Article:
Friedrich-Alexander-Universität Erlangen-Nürnberg

Wireless communication between nano-antennas

Wireless communication between nano-antennas

Wireless transfer of electromagnetic radiation requires antennas with well-designed directivity and high efficiency. In optics, those antennas offer particularly interesting applications in the intermediate domain between the far- and near- field ; integrating wireless transfer channels with highly confined plasmonic circuitry can significantly decrease losses, thus avoiding the major disadvantage of nanoplasmonics . Our method allows for the probing of nano-structures which were previously only accessible by Near-field Scanning Optical Microscopy (NSOM).

Respective structures are investigated theoretically (see Fig. 1) and experimentally (see Fig. 2a) by etching into a silver film on a silica substrate using a focused ion beam machine. To probe the structure we excite a mode of a plasmonic gap waveguide by a linearly polarized laser beam (λ=1.55µm) focused onto the optical antenna (see Fig. 2, A in). A  gap waveguide transfers the energy to antenna B which is resonantly coupled to another antenna (C). C feeds a second, but bent waveguide, which turns the polarization by 90° and emits at its end D (see Fig. 2b). By using a polarizer in front of the observing IR CCD camera, the scattering from the bent waveguide and D becomes visible with significantly increased signal-to-noise ratio (see Fig. 2b, D, out).

Since the coupling efficiency between antennas B and C depends on the distance like 1/d2, wireless connections between two ports can enormously reduce losses compared to the intrinsic losses of gap waveguides, causing an exponential decay.

Collaboration with Jing Wen, Arian Kriesch IOIP Uni Erlangen/ MPL.

Fig. 1: FDTD simulation for investigating the coupling between two optical antennas. The mode source is placed in the waveguide at x=0.4µm launching a SPP mode traveling to antenna B acting as an emitter. The radiation is collected by antenna C. Intensity plot in log10-scale.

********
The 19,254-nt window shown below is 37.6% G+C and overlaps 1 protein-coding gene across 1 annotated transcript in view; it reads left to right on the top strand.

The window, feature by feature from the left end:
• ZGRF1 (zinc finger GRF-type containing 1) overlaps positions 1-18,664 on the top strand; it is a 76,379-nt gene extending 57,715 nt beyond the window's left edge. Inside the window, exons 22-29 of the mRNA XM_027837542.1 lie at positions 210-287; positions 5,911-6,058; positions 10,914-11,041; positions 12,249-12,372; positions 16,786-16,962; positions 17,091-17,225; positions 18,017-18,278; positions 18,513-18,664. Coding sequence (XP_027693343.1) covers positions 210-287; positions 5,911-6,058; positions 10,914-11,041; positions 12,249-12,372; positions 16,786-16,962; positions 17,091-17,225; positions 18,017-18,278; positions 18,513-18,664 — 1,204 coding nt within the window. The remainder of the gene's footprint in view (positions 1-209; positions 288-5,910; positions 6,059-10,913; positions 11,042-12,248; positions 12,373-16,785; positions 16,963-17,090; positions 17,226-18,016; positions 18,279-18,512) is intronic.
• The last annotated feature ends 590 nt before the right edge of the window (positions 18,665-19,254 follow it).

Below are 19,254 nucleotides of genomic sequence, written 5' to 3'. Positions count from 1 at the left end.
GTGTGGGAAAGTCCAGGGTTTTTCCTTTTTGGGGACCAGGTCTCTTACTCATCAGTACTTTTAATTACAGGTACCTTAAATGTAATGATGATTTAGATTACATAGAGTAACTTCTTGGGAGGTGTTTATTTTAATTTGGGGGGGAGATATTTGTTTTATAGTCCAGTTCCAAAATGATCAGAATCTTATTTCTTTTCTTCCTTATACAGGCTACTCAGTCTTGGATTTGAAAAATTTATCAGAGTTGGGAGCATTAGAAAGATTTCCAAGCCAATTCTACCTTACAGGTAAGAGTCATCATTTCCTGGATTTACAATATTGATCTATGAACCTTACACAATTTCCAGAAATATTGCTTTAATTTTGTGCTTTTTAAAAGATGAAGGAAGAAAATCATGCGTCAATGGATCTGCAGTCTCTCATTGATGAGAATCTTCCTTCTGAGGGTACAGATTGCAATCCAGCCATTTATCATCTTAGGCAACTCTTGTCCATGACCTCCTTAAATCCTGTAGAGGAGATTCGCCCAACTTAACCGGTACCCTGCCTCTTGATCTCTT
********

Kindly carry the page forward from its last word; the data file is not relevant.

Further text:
Fig. 2: a SEM image of a structure for investigating coupling between two optical antennas. A highly focused laser beam is efficiently coupled into antenna A. A gap SPP waveguide delivers the wave to antenna B, which couples to antenna C (see inset). b Spatial distribution of the light emitted in reflection (150x optical magnification), acquired with an IR CCD. Light with horizontal polarization is coupled into antenna A (in). The emission from D (out) is polarized parallel to a polarizer in front of the CCD. This emission shows qualitatively the operation of the wireless interconnect.



  1. Wen, J., et al. “Excitation of plasmonic gap waveguides by anoantennas”, Opt. Express 17, 5925-5932 (2009)
  2. Wen, J., et al. “Experimental cross-polarization detection of coupling far-field light to highly confined plasmonic gap modes via nanoantennas”, APL 98, 101109 (2011)
  3. Ploss, D., Kriesch, A., Wen, J., Peschel, U. (2011), Low loss wireless interconnects in plasmonic nanocircuitry. CLEO/ Europe Conference. Optical Society of America. Retrieved from:
  4. Alù, A., et al. “Wireless at the Nanoscale: Optical Interconnects using Matched Nanoantennas”, Phys.Rev.Lett. 104, 213902 (2010)




SAOT provides an interdisciplinary research and education program of excellence within a broad international network of distinguished experts to promote innovation and leadership in the areas

Optical Metrology
Optical Material Processing
Optics in Medicine
Optics in Communication and Information Technology
Optical Materials and Systems
and Computational Optics.